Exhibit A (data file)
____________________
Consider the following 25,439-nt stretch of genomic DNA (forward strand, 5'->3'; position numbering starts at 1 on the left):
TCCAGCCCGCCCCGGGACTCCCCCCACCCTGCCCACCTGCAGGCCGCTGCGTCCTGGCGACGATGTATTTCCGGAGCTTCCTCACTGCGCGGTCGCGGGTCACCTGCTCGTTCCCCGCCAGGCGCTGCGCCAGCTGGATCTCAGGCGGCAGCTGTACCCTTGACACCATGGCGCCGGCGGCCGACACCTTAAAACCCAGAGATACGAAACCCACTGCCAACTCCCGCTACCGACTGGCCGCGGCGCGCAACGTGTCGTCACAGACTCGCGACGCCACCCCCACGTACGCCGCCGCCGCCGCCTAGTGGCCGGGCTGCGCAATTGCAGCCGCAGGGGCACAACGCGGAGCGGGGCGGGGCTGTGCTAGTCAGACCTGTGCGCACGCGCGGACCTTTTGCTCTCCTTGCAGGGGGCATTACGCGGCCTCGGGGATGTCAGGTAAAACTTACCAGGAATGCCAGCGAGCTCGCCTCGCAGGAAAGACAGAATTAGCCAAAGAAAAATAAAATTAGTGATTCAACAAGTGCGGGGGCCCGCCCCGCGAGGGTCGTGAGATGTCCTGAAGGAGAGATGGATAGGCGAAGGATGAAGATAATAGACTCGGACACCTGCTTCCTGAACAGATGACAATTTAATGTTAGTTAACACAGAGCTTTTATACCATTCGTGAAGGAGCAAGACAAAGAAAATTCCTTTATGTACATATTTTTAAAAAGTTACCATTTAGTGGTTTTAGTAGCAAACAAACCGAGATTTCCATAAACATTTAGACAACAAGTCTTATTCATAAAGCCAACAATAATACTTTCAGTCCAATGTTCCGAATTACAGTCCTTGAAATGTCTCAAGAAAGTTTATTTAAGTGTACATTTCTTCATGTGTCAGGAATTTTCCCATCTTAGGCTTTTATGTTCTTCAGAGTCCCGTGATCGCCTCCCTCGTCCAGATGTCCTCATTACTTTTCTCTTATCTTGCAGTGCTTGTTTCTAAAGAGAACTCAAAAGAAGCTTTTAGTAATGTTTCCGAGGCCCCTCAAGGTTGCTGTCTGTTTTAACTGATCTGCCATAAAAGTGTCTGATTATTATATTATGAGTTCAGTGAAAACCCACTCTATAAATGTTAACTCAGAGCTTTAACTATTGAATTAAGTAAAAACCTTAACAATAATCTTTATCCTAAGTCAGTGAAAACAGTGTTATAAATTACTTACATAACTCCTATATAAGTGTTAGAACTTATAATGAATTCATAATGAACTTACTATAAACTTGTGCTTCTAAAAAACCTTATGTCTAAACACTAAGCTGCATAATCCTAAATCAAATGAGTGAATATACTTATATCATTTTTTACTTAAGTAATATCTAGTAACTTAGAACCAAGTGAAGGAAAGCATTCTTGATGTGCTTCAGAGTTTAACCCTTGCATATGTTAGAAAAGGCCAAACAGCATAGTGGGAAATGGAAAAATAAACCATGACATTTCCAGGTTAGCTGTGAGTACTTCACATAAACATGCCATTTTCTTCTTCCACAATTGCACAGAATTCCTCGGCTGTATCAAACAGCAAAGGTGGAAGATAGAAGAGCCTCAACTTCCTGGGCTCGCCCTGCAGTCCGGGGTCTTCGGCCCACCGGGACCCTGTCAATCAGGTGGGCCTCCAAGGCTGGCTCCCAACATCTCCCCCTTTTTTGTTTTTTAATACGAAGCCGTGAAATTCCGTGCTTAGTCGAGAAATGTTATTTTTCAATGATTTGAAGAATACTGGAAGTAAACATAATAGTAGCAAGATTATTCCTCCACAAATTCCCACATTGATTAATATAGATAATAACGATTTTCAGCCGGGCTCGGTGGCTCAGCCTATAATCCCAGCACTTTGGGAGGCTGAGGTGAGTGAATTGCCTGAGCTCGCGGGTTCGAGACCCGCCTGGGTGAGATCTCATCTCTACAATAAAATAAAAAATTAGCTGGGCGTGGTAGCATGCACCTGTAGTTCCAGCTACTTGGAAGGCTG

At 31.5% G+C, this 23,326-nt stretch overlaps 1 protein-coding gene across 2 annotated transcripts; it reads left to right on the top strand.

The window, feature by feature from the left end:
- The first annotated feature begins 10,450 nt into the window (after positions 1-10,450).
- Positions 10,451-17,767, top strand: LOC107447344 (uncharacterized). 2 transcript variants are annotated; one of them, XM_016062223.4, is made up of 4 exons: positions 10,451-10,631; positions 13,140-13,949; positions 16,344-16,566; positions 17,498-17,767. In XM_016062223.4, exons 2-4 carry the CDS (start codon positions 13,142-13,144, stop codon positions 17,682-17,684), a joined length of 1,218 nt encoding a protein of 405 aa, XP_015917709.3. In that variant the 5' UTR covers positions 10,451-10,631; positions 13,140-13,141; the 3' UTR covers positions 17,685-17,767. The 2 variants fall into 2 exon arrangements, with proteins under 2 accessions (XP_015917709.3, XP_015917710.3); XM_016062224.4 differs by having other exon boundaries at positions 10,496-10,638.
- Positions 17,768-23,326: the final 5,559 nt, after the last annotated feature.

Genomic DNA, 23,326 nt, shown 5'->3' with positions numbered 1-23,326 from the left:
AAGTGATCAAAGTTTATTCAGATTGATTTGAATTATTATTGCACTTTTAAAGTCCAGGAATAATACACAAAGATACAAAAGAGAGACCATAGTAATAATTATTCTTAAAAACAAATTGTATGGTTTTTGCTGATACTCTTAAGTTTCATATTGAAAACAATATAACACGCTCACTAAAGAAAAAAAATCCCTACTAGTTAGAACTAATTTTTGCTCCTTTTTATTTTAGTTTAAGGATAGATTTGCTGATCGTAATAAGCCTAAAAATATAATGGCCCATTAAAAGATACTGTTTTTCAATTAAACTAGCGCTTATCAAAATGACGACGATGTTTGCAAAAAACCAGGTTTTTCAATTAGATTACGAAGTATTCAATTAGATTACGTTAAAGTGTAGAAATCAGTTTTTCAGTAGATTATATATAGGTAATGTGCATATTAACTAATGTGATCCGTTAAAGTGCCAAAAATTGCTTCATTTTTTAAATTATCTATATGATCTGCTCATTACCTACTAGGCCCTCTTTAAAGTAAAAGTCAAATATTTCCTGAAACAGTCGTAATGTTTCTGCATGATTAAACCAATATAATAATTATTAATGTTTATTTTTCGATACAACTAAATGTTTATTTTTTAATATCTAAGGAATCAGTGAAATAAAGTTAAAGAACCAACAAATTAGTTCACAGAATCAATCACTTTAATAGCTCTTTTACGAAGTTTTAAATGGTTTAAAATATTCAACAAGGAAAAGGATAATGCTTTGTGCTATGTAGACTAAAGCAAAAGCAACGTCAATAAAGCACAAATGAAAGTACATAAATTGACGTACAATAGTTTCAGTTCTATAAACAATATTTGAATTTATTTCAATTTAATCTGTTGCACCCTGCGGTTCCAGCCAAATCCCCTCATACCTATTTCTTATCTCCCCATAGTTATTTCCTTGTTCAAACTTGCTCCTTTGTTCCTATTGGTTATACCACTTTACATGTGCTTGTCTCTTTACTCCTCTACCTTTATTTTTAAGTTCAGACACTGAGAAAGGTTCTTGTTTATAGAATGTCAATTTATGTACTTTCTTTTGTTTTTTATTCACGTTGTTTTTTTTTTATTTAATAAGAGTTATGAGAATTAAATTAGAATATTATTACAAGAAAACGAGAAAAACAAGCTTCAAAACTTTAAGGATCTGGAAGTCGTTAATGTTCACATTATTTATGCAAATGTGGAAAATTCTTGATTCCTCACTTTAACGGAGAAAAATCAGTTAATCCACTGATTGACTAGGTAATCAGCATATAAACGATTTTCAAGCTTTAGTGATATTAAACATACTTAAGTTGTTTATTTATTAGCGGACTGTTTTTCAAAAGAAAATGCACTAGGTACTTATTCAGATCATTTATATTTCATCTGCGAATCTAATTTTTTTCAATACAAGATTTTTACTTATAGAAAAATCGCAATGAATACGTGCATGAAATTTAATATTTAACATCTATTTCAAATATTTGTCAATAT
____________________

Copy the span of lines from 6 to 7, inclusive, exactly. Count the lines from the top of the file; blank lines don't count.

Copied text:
- Positions 10,451-17,767, top strand: LOC107447344 (uncharacterized). 2 transcript variants are annotated; one of them, XM_016062223.4, is made up of 4 exons: positions 10,451-10,631; positions 13,140-13,949; positions 16,344-16,566; positions 17,498-17,767. In XM_016062223.4, exons 2-4 carry the CDS (start codon positions 13,142-13,144, stop codon positions 17,682-17,684), a joined length of 1,218 nt encoding a protein of 405 aa, XP_015917709.3. In that variant the 5' UTR covers positions 10,451-10,631; positions 13,140-13,141; the 3' UTR covers positions 17,685-17,767. The 2 variants fall into 2 exon arrangements, with proteins under 2 accessions (XP_015917709.3, XP_015917710.3); XM_016062224.4 differs by having other exon boundaries at positions 10,496-10,638.
- Positions 17,768-23,326: the final 5,559 nt, after the last annotated feature.